Be careful what you ask for, National Rifle Association. The push for open carry laws in this country by the NRA has backfired, and now the NRA has to backtrack after its members started showing up at restaurants with assault rifles.
The NRA was forced to issue a statement and called these actions “scary and weird” and denounced this kind of behavior as “not the NRA way.” Where was the statement from the NRA when armed militias showed up to “protect” Cliven Bundy and were taking up sniper positions against federal agents?
Do they denounce this type of action from their members or only those who make families enjoying a dinner uncomfortable? I would like to know exactly what is “the NRA way.”
The NRA advocates for the right to own any type of weapon as well as open carry laws across the country but when NRA members exert this right and it gets negative press, and business owners, their patrons and even other NRA members denounce this behavior suddenly it’s not “the NRA way.”
No, NRA, you convinced these members it is their right. You created this mess and now you need to own it.
You can’t have it both ways.
Doing what’s right
“I’d like to help you, son, but you’re too young to vote” is a line from an old song about a kid having a hard time growing up and having “The Summertime Blues.” He tries everything even writing his congressman.
We in this country should have the summertime blues during all four seasons. We have fallen into the age-old trap of listening to the siren song of all the finger-pointing politicians.
We have allowed ourselves to forget that the main job for the politician is to put his or her wetted finger up in the wind to determine the correct direction in which to go before worrying about doing the right thing. Everyone who goes into politics knows what should be done but soon finds that job is secondary to the job of just staying in the game.
All of us sheep on the outside are quick to take up whatever political party mantra seems best for us, and spend the rest of our lives thinking that our way is the only way. You can lead a horse to water, but you can’t make him drink.
It’s a good thing for the development of this country that during the westward expansion of this great nation that horses were not political. Six horses would never have been able to pull that stagecoach or wagon anywhere had they been split politically, or had the reins been in the hands of a driver who be could considered the executive branch.
When I look at the situation politically today, I am amazed. I guess in the old days that some of those in power were concerned enough to do the right thing, unlike many in power today.
Obama must change
President Barack Obama appears to be losing on all fronts. The only way he can get anything done on the domestic front is by executive order.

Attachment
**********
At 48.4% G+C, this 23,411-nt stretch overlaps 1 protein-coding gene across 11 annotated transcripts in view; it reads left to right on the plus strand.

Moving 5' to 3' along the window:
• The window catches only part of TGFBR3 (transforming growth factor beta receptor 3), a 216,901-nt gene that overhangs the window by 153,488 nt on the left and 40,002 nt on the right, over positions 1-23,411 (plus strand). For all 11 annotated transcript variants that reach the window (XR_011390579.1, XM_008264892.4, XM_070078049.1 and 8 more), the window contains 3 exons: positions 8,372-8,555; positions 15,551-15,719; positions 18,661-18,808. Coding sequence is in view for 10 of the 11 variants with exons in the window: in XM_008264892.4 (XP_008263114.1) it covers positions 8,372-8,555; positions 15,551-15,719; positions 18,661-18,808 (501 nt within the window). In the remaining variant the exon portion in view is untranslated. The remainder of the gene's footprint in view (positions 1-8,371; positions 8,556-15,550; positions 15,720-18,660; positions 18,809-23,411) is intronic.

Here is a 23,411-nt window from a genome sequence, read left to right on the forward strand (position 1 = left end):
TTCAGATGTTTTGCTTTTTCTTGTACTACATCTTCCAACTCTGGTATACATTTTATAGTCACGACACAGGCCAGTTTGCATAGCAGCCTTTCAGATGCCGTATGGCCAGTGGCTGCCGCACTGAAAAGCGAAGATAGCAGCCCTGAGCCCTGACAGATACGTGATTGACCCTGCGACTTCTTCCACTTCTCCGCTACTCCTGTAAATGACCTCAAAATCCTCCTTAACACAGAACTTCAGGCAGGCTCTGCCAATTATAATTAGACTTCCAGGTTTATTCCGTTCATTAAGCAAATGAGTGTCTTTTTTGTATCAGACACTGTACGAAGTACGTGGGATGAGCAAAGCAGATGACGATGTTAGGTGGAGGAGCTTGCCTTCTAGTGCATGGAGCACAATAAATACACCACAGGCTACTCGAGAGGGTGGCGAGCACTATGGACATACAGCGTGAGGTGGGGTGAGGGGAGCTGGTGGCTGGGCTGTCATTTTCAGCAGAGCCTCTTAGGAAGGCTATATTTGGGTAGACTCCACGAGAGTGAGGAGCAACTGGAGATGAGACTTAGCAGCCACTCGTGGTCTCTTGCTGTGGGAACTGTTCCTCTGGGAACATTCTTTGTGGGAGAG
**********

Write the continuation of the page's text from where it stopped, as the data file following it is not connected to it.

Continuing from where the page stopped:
His “my way or the highway” attitude on domestic issues has backed him into a corner from which he is clueless as to how to escape. His inability to negotiate with any country other than our closest allies mirrors his domestic policy.
This smooth politician either has lost his ability to negotiate or most likely never had any. President Obama is the poster child for the Democratic Party.
His reaction to people who disagree with him is to ridicule, denigrate and abuse them. His only reaction is to stamp his feet and cry.
Current realities call for a serious engagement. It is time for President Obama to change.
In the recent “he said-she said” battle between Hy-Vee and Leawood, Yael Abouhalkah’s May 29 column, “Leawood says no to Hy-Vee in rare win for taxpayers,” finally made some sense and added clarity to the situation. In essence, Leawood was not willing — and could not by charter — tax its residents to pay for Hy-Vee’s remodeling of its Leawood store.
The essence of Yael Abouhalkah’s editorial was that of commending Leawood for standing its ground.
I support Leawood’s action. I would suggest that people either feeling the brunt of Hy-Vee’s departure or appreciating Leawood’s stand consider boycotting a Hy-Vee store in their neighborhood. Call it an extreme measure but, I. for one, will not shop in another Hy-Vee store.
Wind, solar energy
According to a May 31 article, “Kansas again OKs coal plant,” most of the electricity generated at the proposed 895-megawatt power power plant outside Holcomb in southwest Kansas will not be used in Kansas.
Colorado, Nebraska, New Mexico and Wyoming will get 78 percent of the power generated from the proposed new coal-fired power plant in Holcomb. With our winds blowing mostly from the west, we will be getting the global-warming carbon dioxide, nitrogen dioxide and sulfur dioxide emitted from the plant, but use little of the electricity generated.
On June 2, the Environmental Protection Agency proposed rules to cut carbon dioxide by 30 percent by 2030. Building this new coal plant seems to me to be heading in the opposite direction of the way we should be going.
Kansas could be progressive and capitalize on our wind resources and forget dirty coal. We could be promoting the health of our population as the pollution from coal plants causes increases in asthma and respiratory diseases.
Because Kansas is one of the windiest states in the nation, let’s build more wind farms for power generation. Let’s not forget the sun’s power.
Solar could be an option for Kansas.
Mary Helen Korbelik
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